PORT FOURCHON, La. (KLFY) — A year has passed since the Seacor Power capsized off the coast of Port Fourchon. Wednesday, some families returned to the last place their loved one was seen. Others visited it for the first time.
It was a very somber ceremony but also a celebration of life for the 13 men who lost their lives aboard the capsized Seacor Power. Six were confirmed dead. Seven were never found. Each one now has a permanent place on the Lady of the Gulf Shrine.
The Seacor Power had a diverse crew. The oldest lost was 69, and the youngest was 26. Their loved felt a missing presence Wednesday.
“We all cried together. We shared together,” said Trenita Jasmine, stepdaughter of Ernest Williams Jr. of Arnaudville. “We shared together about this tragedy and about how we miss those that’s gone, so it gave a lot of courage to go on.”
Williams Jr. was 69 and a cook aboard the Seacor Power. Like five others, his body was recovered within days of the ship going down. Beside their names are seven men who never were found.
“It’s the best thing I could do for my son because we haven’t had a funeral or anything up in Dallas. So this is kind of like closure,” explained Jerry Krell.
Jerry is the father of Jason Krell, one of those lost at sea. His son was a geophysicist and the youngest life lost. Jerry feels the boat should have never left port with the forecast it faced. He also wishes the crew’s story would spread beyond Louisiana.
“When I came down to clean out his apartment, everybody knew about the accident. When I went down to Lafayette, even everybody knew about it, but in Texas, no one really knows really what happened,” Jerry lamented.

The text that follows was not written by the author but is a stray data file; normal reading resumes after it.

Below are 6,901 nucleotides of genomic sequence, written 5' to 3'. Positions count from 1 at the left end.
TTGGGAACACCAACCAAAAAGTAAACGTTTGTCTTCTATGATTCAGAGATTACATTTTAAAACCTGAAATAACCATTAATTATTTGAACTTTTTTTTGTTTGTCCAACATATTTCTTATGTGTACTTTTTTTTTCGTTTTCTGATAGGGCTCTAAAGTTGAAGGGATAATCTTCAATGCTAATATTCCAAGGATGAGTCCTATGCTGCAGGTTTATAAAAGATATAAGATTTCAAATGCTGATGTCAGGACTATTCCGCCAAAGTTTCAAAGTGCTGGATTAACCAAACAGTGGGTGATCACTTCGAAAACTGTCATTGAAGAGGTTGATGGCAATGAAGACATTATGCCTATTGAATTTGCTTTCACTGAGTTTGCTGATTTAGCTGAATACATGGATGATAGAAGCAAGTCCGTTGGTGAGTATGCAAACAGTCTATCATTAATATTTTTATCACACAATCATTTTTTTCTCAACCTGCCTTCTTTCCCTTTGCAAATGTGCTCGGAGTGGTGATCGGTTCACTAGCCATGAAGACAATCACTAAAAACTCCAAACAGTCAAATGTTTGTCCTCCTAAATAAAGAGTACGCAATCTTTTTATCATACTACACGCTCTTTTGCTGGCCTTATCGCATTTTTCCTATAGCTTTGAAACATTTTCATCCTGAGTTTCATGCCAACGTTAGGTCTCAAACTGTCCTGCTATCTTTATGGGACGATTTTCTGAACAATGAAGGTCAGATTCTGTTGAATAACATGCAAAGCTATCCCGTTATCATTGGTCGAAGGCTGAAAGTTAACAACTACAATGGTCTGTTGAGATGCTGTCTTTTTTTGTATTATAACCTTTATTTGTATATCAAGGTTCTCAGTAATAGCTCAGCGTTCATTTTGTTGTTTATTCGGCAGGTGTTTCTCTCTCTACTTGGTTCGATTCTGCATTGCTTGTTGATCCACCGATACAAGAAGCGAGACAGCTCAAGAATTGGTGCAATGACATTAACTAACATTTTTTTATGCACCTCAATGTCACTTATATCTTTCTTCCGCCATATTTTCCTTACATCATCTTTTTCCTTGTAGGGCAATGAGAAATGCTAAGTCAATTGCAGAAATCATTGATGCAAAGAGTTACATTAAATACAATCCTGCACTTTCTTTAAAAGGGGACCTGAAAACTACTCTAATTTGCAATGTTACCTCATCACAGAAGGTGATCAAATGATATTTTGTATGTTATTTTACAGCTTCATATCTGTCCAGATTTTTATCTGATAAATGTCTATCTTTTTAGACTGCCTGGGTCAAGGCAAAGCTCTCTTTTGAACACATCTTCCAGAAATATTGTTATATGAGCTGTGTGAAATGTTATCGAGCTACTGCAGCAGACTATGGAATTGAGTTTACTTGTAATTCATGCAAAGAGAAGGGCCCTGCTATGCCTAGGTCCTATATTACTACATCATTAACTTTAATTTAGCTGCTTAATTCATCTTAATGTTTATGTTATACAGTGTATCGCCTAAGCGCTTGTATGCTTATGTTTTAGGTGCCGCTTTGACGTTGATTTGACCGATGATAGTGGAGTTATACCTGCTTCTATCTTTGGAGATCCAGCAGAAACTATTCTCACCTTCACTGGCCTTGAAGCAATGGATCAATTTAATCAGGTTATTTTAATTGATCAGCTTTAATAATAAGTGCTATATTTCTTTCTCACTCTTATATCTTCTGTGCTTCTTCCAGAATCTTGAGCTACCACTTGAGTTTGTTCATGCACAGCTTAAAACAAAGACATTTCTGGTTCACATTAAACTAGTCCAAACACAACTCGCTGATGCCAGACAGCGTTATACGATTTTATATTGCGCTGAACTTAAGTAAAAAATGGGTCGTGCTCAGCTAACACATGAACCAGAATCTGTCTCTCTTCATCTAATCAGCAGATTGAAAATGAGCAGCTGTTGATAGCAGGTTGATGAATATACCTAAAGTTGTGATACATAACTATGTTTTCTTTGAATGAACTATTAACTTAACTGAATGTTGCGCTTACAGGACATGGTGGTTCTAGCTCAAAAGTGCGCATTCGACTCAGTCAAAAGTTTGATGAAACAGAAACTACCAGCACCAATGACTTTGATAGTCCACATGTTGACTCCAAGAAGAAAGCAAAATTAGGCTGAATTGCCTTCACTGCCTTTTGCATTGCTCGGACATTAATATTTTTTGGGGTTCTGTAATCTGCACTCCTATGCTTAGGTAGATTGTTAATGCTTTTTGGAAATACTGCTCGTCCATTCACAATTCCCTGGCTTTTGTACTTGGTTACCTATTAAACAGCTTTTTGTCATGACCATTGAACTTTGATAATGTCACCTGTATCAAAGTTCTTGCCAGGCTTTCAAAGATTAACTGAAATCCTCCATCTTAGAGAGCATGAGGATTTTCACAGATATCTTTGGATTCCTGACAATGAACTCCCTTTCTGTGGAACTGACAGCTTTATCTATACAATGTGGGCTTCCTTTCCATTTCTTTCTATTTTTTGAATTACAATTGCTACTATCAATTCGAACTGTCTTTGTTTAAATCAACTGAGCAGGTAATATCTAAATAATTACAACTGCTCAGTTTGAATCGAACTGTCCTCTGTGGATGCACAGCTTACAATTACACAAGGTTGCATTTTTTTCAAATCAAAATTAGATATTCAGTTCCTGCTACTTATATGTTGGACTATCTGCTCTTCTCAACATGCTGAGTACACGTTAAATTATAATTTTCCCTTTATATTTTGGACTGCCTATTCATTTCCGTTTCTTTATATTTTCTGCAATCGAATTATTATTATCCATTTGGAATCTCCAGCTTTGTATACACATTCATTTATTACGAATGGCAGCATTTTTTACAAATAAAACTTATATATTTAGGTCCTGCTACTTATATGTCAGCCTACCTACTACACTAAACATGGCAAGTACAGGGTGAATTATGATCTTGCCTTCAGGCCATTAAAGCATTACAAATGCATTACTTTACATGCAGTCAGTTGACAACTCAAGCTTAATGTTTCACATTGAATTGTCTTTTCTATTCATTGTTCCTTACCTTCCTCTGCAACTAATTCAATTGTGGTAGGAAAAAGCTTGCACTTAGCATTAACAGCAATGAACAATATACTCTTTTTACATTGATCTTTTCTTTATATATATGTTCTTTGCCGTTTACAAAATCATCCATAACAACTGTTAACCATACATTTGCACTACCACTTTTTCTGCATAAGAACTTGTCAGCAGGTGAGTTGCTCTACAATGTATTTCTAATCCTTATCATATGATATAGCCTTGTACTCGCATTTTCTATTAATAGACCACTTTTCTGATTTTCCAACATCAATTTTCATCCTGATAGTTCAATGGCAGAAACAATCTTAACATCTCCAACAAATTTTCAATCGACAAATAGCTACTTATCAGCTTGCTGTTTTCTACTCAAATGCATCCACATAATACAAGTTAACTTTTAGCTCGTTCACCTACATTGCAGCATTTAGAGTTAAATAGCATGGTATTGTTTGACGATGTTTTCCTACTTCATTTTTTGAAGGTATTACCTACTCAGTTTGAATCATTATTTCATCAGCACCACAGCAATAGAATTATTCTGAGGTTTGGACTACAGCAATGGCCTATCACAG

It’s that frustration and lack of answers one year later that has other families like Gregory Walcott’s in Abbeville upset beyond prayer, music, and a plaque paid for by the company they deem responsible.
Dawn Saddler, sister of Walcott said, “There’s just no closure for me you know. The living quarters are still buried under the water, and I think that’s where they are. We have no remains, so I wonder if it will ever be closed for me.”
Each family also received a portrait of the Lady of the Gulf Shrine and one of thirteen flags flown above the U.S. capital when the lift boat capsized. Congressman Clay Higgins handed them out with a promise to do all in his power to reform laws that can prevent another tragedy such as this from occurring.
The pause for recollection will not last long. Several lawsuits involving the families and the Seacor company which sponsored this memorial plaque are still in the information-gathering phase and awaiting their first hearings before a judge.